Re mission length, we have yet to complete the main one, and sides are quick. You can save at any time basically so you don’t need long sessions to devote to this one. You can probably pop on, play for 15 minutes, and feel like you made progress.

Thank you.

I played it a bunch when it came out, and For The King is quite fun. It's not incredibly complex, but there's enough depth in how you build your party, unlock different characters, and upgrade as you that it kept me hooked for a while. Neat little title.

I started playing Observation today and it’s pulled me in pretty quick.

It’s a narrative sci-fI puzzle game where you play the AI of a space station trying to help a crew member solve problems. It feels a little like the movie Gravity but from the perspective of the station, not the human.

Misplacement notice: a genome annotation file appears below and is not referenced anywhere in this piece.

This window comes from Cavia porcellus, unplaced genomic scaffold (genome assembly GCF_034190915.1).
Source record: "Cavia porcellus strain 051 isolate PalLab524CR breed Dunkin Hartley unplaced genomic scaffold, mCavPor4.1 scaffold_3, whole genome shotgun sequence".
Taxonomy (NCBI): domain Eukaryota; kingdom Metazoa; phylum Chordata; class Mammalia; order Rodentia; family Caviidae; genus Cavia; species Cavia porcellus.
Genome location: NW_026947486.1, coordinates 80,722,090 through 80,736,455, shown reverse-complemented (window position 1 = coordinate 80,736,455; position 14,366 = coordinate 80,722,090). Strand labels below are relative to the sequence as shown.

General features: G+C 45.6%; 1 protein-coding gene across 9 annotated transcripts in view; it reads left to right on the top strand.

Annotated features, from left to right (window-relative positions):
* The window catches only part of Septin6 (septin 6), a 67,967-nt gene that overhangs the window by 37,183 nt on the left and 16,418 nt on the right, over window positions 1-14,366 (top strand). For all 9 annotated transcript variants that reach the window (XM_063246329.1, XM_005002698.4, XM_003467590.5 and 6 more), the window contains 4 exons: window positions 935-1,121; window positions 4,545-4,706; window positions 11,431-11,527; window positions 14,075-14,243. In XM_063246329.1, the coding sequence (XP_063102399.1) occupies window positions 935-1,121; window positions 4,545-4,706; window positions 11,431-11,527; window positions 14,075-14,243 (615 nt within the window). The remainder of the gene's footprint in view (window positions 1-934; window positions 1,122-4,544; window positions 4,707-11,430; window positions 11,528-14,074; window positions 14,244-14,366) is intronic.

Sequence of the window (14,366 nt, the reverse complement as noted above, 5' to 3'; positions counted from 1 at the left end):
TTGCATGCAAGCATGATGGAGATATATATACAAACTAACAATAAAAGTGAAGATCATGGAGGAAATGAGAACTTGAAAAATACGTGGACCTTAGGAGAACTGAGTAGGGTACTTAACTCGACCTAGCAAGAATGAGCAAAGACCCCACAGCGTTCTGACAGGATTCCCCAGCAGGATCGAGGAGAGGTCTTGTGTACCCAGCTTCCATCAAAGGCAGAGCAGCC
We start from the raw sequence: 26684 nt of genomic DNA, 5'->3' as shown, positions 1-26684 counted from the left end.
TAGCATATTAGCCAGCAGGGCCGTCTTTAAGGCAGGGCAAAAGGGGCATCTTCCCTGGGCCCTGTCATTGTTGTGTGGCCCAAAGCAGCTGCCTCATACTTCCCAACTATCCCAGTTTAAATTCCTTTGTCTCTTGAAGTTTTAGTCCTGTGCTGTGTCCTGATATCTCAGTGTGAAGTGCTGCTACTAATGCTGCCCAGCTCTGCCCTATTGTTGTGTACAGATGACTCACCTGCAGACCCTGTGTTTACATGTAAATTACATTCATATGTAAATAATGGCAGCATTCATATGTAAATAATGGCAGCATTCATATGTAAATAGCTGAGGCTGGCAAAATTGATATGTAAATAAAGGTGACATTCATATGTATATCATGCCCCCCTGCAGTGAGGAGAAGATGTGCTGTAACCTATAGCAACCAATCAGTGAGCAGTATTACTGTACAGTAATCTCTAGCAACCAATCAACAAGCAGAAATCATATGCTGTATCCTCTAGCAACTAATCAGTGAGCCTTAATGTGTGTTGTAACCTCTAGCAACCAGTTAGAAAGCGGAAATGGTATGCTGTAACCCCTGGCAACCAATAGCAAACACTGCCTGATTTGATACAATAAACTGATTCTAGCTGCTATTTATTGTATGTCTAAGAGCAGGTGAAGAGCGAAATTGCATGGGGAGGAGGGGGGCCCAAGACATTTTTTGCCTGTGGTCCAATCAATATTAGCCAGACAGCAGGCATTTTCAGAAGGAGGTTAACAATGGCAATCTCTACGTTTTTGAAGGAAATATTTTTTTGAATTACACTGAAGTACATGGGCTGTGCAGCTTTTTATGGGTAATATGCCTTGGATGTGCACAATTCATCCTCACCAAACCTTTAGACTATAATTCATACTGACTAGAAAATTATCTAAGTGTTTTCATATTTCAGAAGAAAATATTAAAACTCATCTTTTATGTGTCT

I’m only about an hour in so far but I’m really enjoying it. Anyone else played it yet? Does it hold up through the rest of the story? It’s only about 6 hours long according to How Long To Beat.

I really like how much more willing I am to just try a game and see if it sticks when I have it through Game Pass.

I meant to get back to Observation but Carrion came out so I tried that instead.

So far it has been a fun mix of consuming human flesh and light puzzles I have to figure out so I can consume more human flesh.

The movement in the game is really well done and the visuals are top notch pixel graphics.

I don’t know the right word to describe it and charm is completely the wrong word once you see the game but it just exudes gory sticky tentacled charm in everything it does. This game is like Hannibal Lecter: revolting in such a charming way. Do you know what I mean? What is the word for that?